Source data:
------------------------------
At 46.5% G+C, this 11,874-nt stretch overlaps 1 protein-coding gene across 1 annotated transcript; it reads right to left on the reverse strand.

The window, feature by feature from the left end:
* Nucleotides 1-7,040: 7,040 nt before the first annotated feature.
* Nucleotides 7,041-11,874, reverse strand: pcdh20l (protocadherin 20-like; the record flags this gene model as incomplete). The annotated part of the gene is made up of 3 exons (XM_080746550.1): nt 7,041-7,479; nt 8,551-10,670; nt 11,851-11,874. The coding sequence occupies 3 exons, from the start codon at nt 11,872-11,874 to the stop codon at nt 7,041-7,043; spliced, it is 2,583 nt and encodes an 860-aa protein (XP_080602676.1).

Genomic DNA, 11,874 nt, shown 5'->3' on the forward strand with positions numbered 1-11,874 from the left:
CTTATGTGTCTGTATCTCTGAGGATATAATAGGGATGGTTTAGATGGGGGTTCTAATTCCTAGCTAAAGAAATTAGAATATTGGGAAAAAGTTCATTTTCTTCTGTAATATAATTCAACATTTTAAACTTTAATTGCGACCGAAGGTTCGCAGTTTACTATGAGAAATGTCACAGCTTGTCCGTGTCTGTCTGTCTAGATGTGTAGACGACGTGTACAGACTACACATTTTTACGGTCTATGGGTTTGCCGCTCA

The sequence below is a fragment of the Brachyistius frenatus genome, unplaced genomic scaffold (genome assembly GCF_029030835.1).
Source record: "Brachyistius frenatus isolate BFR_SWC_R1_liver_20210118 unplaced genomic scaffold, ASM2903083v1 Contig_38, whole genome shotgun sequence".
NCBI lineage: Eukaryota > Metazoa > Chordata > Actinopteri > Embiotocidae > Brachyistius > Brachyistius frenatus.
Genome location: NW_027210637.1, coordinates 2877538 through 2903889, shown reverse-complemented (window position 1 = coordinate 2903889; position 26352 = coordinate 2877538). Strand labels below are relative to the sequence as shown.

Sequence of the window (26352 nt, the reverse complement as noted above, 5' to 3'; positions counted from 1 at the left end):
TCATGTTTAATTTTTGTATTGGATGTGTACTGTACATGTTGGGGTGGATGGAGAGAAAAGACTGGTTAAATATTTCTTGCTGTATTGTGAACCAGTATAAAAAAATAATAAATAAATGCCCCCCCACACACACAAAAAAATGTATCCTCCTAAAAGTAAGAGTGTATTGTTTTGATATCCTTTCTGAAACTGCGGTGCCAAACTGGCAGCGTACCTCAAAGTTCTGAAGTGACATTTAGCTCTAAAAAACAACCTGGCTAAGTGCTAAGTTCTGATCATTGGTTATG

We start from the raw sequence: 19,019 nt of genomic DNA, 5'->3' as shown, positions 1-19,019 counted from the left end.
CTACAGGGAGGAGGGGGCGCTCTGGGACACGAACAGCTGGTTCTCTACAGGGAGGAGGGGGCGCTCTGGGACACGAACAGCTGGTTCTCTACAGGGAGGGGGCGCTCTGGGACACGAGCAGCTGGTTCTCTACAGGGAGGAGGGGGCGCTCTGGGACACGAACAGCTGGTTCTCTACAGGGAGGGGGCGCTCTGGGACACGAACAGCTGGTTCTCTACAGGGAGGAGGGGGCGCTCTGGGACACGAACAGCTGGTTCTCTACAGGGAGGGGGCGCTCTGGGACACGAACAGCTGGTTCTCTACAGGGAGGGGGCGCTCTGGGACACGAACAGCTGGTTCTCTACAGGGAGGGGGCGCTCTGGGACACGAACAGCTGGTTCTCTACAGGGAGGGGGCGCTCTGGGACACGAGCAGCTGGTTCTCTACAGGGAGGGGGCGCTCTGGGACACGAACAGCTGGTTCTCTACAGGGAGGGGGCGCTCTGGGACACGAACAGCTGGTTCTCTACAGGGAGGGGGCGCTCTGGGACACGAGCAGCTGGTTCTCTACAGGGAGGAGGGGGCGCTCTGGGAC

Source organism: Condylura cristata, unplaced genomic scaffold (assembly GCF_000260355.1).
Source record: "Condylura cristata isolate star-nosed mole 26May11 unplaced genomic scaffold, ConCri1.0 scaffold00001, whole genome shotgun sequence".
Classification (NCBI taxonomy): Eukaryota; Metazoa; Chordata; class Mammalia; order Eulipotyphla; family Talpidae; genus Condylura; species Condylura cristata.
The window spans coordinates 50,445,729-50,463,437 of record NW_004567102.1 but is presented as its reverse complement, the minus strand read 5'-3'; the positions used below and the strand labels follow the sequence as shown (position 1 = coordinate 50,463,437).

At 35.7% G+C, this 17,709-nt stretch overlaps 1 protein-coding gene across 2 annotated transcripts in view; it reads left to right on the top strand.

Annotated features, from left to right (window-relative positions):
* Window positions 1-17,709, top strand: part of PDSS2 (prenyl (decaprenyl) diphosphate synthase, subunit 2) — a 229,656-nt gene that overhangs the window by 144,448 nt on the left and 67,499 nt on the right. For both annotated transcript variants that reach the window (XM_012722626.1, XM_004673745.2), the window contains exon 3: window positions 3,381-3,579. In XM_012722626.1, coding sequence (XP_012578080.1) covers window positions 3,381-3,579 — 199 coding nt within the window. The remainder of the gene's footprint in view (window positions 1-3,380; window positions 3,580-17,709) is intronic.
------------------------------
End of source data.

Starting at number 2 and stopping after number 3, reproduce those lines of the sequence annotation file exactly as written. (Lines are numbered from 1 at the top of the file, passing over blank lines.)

The window, feature by feature from the left end:
* Nucleotides 1-7,040: 7,040 nt before the first annotated feature.